Denmark’s state-owned gambling business Danske Spil reported record results in 2019, while the nation’s gambling regulator continues to help fend off internationally licensed online competitors.
Danske Spil reported revenue of DKK5b (US$745.6m) in 2019, a decline of 1.6% from 2018’s result. The mainstay Danske Lotteri Spil lottery unit reported sales falling 3.8% to DKK2.56b, while the Danske Licens Spil online casino and sports betting business saw its sales rise 1.8% to just over DKK2b.
The online gambling business got a boost from last year’s acquisition of the online casino operations of land-based slots operator Tivoli A/S. However, online revenue slowed in the second half of the year following the imposition last July of new online deposit limits.
The Elite Gaming land-based slots unit saw its revenue slip 2.4% to DKK369m and Danske Spil said the expectation is that Elite’s revenue will continue to fall amid a shrinking market. The Swush fantasy sports division had a rough year, with revenue down 46% to just DKK8.8m.
Danske Spil reported a record profit of DKK1.9b in 2019, although that figure was goosed by DKK377m through last year’s sale of the company’s 60% stake in games developer CEGO, which runs the Spilnu.dk online casino. Lottery operations accounted for around 70% of last year’s profits.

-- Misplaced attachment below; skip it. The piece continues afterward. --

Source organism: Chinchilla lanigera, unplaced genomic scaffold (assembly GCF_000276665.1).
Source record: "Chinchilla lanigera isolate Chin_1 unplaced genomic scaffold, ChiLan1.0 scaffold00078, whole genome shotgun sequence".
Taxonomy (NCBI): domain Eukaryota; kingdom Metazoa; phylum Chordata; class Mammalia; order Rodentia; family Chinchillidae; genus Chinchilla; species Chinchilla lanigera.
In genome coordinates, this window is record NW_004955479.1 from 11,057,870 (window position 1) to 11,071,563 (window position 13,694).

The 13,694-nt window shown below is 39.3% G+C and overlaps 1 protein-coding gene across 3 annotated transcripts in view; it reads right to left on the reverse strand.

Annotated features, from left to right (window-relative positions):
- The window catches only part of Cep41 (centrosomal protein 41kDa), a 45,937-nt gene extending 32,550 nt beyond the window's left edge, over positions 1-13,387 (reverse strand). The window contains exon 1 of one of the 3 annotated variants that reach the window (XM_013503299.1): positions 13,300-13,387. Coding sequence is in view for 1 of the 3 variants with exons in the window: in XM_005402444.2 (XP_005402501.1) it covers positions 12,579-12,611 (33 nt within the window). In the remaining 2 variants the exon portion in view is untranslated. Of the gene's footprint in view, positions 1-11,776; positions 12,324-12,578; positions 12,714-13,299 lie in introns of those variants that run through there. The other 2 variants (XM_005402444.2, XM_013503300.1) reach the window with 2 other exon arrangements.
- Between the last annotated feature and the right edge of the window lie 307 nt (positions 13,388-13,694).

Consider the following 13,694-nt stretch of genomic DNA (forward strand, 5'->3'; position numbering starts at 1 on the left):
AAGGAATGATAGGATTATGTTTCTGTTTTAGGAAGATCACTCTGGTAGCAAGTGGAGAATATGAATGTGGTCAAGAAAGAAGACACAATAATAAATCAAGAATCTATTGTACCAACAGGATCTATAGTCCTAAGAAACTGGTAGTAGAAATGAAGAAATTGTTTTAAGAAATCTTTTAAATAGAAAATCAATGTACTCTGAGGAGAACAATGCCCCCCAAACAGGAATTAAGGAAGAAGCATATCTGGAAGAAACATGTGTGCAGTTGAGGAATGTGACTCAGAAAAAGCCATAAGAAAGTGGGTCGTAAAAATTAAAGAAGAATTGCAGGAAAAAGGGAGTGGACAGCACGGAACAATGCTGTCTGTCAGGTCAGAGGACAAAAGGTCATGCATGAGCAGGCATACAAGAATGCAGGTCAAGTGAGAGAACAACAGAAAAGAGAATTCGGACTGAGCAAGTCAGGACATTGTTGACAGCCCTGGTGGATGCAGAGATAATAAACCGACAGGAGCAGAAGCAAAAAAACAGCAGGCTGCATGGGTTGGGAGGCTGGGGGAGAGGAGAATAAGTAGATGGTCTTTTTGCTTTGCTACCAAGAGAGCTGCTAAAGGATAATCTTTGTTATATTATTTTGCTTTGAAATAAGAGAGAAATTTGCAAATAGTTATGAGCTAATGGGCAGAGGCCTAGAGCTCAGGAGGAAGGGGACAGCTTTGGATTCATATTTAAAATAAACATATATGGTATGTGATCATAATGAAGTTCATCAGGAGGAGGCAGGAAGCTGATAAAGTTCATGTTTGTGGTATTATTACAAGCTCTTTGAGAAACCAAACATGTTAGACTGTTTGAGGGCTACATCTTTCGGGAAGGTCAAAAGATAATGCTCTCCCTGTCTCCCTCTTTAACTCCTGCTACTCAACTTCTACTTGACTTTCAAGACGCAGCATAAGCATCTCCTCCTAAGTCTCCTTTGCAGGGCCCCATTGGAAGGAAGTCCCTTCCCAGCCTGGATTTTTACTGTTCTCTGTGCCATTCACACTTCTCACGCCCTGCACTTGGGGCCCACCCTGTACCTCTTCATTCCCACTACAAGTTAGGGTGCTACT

Looking ahead, Danske Spil expects revenue and profits to both be lower this year, partly because of the new online payment restrictions, but also due to the costs of launching a new land-based sports betting unit and — oh yeah — the 40% online gambling tax hikes.
Danske Spil recently called on the government to introduce new player protections, citing the rising number of Danes opting to use the Spillemyndigheden gambling regulatory body’s ROFUS self-exclusion programs.
Among the things the company wants to see totally prohibited: advertising during live sports broadcasts, any form of casino advertising, celebrity endorsements, bonus offers, VIP programs and affiliate marketing. Danske Spil also wants to see mandatory loss limits and mandatory ID checks in retail betting shops.
Spillemyndigheden recently issued its annual report on its efforts to reduce the volume of internationally licensed online gambling operators serving Danish punters without Danish permission. With the help of the Danish taxman, Spillemyndigheden examined 502 websites, of which 25 were deemed to be operating illegally and court petitions were filed to compel internet service providers to block their signals.
Spillemyndigheden also celebrated the effectiveness of the country’s regulated online market, which launched in 2012. The regulator says H2 Gambling Capital data indicates that the regulated market accounted for 91.5% of all Danish gambling spending in 2019, up from 72.4% in 2012, and the regulator estimates that this will increase to 93% by the end of 2020.